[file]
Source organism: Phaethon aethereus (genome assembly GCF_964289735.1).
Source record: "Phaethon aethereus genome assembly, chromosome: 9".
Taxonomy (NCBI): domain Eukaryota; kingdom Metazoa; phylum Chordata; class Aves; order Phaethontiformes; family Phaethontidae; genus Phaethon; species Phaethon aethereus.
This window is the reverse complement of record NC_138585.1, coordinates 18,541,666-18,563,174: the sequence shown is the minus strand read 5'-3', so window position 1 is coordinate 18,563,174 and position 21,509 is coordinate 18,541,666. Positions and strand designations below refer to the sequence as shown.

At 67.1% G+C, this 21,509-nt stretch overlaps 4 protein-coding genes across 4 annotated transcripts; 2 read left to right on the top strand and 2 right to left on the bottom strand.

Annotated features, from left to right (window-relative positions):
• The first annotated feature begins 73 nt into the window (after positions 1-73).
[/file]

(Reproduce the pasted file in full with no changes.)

Source organism: Phaethon aethereus (genome assembly GCF_964289735.1).
Source record: "Phaethon aethereus genome assembly, chromosome: 9".
Taxonomy (NCBI): domain Eukaryota; kingdom Metazoa; phylum Chordata; class Aves; order Phaethontiformes; family Phaethontidae; genus Phaethon; species Phaethon aethereus.
This window is the reverse complement of record NC_138585.1, coordinates 18,541,666-18,563,174: the sequence shown is the minus strand read 5'-3', so window position 1 is coordinate 18,563,174 and position 21,509 is coordinate 18,541,666. Positions and strand designations below refer to the sequence as shown.

At 67.1% G+C, this 21,509-nt stretch overlaps 4 protein-coding genes across 4 annotated transcripts; 2 read left to right on the top strand and 2 right to left on the bottom strand.

Annotated features, from left to right (window-relative positions):
• The first annotated feature begins 73 nt into the window (after positions 1-73).